Don’t wait til spring! Clean up in fall.


Peonies will usually require division every 5 to 8 years, although if you want to increase the number of peonies in your garden, you can usually divide after only 3 years in the garden.

Dividing does disturb the plant and can affect blooming next year, so it’s usually best to let them be until they actually require division. Divide peonies about 2 months before the ground freezes, after leaves have become coloured by autumn and are just beginning to die back.

Dig up the clumps carefully. Then wash off the soil.

With a sharp knife, cut each clump, though the crown, into several peices. Each division should have several plump buds, which in the fall would be about 2 cm (1/2 an inch) long.

Don’t get greedy with the amount of divisions you make off one clump.

If the divisons are too small, it may take 2 to 3 years before full vigour is acheived and flowering occurs.


Very old peonies sometimes revert to single flower forms, or fail to bloom altogether. If your peony has gone from double petalled to single, divide it in the fall and it will likely become double again.

Winter Care

During their first winter, peonies should be mulched to prevent them from being heaved out of the ground by frosts. After they are well-established, no protection will be necessary.

Common Pests:

  • ANTS – ants don’t eat peony buds. They feed on the sweet syrup secreted by developing buds, and do absolutely no damage. One old-wives tale says that ants are required before a peony will open, but this is not founded in science. On the down side, ants can spread the following disease.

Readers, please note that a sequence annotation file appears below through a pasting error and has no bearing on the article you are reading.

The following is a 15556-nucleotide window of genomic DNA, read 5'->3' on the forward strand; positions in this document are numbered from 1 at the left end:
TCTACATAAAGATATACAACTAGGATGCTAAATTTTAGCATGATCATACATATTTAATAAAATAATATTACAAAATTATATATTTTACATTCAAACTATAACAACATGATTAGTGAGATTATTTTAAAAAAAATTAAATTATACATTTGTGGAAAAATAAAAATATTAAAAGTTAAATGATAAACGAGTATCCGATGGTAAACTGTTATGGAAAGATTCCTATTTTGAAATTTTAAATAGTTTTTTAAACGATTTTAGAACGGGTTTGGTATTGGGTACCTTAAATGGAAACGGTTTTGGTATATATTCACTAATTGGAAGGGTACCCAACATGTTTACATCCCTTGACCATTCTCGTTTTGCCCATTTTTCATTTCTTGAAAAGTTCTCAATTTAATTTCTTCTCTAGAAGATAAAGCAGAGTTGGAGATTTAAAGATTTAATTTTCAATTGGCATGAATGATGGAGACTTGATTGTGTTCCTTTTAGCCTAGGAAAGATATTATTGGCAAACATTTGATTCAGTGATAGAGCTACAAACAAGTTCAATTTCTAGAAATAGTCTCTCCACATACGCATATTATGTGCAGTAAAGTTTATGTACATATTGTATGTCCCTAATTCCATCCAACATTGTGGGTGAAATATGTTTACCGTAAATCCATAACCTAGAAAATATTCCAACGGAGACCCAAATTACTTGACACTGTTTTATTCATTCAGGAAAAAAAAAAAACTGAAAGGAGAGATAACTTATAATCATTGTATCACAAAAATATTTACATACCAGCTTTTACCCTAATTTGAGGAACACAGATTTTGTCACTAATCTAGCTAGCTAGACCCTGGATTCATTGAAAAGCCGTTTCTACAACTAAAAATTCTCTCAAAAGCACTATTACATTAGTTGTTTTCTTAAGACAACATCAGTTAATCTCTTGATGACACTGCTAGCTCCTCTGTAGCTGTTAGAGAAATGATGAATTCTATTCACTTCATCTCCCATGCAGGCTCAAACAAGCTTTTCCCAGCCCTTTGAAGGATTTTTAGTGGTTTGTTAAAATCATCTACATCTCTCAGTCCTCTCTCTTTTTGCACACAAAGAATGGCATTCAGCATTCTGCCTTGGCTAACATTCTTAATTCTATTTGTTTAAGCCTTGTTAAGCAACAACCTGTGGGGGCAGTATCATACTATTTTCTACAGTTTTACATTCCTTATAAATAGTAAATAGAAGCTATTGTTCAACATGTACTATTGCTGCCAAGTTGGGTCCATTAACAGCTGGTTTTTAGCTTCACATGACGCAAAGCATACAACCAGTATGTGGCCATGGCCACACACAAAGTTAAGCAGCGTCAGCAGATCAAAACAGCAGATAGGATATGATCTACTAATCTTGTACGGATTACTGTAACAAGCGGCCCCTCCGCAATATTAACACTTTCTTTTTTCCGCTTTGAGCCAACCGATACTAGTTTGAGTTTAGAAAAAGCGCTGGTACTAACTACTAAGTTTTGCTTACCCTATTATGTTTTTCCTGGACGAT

• BOTRYTIS – This can cause peony buds to dry up without developing into blossoms. The plants seem disease-free other than this. The best preventative is good fall cleanup and cleanup of fallen blossoms, including blossoms from plants other than peonies. Growing peonies under fruit trees can sometimes be difficult because this disease likes both plants so much. Spraying with bordeaux mixture or copper helps, followed by removal of all affected buds and leaves. If a neighbouring fruit tree is causing a problem, rake up the petals. Also, don’t forget to spray the tree with a dormant oil while the tree has no leaves (ie: dormant). In mild winter areas, you can spray dormant oil anytime. In cold winter areas, spray fruit trees in fall just as the leaves have fallen. Do the same in early spring, before the flower buds break.
  • ROOT DISEASES – If the leaves of your peony turn brown at the edges in mid-summer, either the plant is too dry or they have a root disease. Dig up and clean thoroughly in fall. Replant in a different spot. If problem persists, dispose of the plant.